4. FORMAL OPERATIONS STAGE: Adolescence onwards. The person is now capable of sophisticated logical thought. He/she can think in the abstract and he/she can think hypothetically and solve problems using the logic of combinations. Research shows that only about 25% of the adult population uses formal operations on a regular basis. This level of thinking requires cognitive discipline. According to Kohlberg and Gilligan (1971:1065), 30% of thirty-year-olds may never reach the formal operational stage at all.

Piaget's stages ended with Formal Operations, but many theorists have postulated a fifth stage called Dialectical Reasoning. This is a stage beyond logic where real critical thinking lies. It is the ability to perceive the frequent paradoxes in life and to question and analyze the assumptions that underlie logic. Use this concept to lead into a discussion of the reading assignment.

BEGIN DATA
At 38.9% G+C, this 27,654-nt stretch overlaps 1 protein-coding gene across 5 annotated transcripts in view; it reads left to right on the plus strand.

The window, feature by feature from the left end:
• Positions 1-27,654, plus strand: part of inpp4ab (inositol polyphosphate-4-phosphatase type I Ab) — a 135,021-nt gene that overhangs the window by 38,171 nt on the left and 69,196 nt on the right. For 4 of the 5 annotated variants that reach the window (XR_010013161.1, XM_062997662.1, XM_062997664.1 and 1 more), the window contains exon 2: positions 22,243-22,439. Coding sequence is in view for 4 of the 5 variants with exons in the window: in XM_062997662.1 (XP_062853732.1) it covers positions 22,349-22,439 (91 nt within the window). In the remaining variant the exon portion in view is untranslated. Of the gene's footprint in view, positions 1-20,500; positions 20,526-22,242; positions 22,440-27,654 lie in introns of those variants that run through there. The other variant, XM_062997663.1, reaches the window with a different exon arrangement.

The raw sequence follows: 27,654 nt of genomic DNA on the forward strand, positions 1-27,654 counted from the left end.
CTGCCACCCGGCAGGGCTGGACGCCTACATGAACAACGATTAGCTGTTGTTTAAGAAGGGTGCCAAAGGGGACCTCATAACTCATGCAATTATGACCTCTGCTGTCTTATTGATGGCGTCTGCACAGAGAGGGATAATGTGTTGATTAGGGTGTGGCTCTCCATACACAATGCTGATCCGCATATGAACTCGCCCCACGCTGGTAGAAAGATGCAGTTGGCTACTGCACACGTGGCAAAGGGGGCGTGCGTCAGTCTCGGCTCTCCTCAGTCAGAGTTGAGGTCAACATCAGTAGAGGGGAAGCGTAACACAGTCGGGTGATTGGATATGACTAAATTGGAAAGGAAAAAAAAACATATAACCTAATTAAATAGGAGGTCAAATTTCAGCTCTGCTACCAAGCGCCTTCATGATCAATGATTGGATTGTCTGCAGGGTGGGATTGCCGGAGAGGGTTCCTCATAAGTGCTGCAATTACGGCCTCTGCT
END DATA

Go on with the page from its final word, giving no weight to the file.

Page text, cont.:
What does it mean to think critically?

A person can be very logical and not have any fallacies in an argument yet still not be thinking critically. Critical thinking is the ability to detect and evaluate the assumptions underlying the actions, decisions, and judgments in our lives. All of our actions, decisions, and judgments spring from assumptions. If these are unchecked or inappropriate, we will make poor decisions and uninformed judgments.

In personal relationships, we need to learn to keep open lines of communication. We should avoid uncritically reproducing patterns of parental interaction.

In the workplace, we need to avoid stagnation and atrophy caused by uncritically accepting what may come from another era. This is essential to workplace democracy, because we can hold organizational decision makers accountable and probe behind cliques and rhetoric.

What is it like not to think critically?